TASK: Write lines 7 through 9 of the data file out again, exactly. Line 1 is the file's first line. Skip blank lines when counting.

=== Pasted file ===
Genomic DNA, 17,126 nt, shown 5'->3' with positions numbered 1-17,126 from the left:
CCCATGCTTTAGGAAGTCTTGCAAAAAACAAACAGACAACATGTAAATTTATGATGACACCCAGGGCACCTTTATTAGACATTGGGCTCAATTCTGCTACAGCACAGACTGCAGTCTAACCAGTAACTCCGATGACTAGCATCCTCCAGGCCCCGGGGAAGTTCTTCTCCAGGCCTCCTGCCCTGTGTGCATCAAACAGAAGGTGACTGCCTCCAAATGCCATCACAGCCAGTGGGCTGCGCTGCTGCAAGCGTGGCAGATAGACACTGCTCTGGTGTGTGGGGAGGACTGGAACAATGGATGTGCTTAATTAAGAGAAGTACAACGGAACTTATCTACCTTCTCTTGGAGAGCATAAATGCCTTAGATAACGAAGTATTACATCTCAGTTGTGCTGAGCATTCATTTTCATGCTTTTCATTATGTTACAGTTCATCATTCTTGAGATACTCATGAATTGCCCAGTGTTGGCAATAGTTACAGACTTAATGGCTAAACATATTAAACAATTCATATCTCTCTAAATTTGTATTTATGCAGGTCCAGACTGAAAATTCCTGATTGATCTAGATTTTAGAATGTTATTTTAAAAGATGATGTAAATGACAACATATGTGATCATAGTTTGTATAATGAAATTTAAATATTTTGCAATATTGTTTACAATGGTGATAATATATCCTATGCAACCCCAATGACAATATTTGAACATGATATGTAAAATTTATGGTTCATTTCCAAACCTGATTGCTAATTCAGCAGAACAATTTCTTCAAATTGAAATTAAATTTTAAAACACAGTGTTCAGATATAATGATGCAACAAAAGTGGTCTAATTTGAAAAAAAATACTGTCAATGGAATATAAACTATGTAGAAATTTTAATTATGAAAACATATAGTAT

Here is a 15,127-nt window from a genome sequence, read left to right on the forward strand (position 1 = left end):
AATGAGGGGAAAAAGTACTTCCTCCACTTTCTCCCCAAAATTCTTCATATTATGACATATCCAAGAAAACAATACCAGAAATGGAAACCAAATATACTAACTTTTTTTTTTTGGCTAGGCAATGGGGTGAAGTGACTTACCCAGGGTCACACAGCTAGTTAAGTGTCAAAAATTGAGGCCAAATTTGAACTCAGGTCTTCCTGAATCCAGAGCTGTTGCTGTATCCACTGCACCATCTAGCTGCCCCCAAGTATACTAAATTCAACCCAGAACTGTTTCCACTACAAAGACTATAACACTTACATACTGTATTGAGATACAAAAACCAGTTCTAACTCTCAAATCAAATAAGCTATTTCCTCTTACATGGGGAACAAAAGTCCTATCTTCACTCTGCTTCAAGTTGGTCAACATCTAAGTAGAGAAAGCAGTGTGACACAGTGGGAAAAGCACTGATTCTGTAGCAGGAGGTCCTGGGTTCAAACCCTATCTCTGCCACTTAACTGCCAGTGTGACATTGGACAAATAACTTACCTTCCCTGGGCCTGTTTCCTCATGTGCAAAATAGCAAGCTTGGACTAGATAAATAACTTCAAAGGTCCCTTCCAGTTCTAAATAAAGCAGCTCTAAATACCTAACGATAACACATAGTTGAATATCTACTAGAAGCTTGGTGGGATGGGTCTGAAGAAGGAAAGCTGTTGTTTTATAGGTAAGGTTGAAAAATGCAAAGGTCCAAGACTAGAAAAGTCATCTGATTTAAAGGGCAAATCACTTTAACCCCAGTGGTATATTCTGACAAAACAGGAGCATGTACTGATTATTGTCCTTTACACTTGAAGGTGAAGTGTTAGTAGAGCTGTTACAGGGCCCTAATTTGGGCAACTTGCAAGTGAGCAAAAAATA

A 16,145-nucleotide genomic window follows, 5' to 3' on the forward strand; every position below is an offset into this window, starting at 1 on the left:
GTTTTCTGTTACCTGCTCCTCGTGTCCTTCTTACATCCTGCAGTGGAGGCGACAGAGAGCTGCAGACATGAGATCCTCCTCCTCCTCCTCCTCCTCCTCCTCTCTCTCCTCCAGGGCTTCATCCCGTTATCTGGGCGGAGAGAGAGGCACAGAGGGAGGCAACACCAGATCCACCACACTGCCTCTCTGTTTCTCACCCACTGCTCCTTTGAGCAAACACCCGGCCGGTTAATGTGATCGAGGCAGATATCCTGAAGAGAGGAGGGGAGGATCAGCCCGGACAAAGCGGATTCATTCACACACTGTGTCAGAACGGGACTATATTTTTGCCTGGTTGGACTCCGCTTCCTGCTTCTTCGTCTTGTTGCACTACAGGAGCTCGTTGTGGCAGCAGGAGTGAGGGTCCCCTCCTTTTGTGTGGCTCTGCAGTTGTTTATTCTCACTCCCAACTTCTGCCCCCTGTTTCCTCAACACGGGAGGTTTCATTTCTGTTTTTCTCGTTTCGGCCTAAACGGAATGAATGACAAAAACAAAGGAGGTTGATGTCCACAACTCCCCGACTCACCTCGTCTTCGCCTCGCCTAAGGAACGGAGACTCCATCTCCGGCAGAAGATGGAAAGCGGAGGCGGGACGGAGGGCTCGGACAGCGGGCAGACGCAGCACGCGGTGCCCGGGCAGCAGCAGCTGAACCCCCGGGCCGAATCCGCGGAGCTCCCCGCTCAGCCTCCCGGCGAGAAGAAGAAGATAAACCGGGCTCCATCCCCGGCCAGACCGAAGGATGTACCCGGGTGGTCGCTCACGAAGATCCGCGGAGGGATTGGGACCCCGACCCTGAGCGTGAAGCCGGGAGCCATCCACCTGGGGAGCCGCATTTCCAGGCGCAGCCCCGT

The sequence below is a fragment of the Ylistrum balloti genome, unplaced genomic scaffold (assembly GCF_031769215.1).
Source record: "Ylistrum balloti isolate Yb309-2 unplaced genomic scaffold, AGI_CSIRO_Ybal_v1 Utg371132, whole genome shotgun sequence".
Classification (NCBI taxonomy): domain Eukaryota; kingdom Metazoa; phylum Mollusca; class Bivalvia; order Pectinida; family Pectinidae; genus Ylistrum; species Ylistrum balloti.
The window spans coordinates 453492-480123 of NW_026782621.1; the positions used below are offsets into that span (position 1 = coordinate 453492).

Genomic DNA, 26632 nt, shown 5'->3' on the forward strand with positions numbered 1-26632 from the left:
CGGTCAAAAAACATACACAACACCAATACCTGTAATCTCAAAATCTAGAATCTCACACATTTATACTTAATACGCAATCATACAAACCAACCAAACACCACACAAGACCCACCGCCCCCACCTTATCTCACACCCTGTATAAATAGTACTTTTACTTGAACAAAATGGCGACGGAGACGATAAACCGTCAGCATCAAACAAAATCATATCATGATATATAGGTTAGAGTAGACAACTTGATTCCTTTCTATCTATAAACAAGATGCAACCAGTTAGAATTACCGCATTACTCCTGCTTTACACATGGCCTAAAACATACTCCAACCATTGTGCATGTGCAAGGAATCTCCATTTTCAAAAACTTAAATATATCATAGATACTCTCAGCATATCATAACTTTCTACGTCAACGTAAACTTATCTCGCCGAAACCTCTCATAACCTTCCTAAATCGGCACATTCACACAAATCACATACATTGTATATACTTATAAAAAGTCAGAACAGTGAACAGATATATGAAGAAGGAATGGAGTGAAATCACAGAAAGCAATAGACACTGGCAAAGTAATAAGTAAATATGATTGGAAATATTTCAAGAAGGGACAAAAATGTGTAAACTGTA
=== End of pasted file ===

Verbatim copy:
The sequence below is a fragment of the Ylistrum balloti genome, unplaced genomic scaffold (assembly GCF_031769215.1).
Source record: "Ylistrum balloti isolate Yb309-2 unplaced genomic scaffold, AGI_CSIRO_Ybal_v1 Utg371132, whole genome shotgun sequence".
Classification (NCBI taxonomy): domain Eukaryota; kingdom Metazoa; phylum Mollusca; class Bivalvia; order Pectinida; family Pectinidae; genus Ylistrum; species Ylistrum balloti.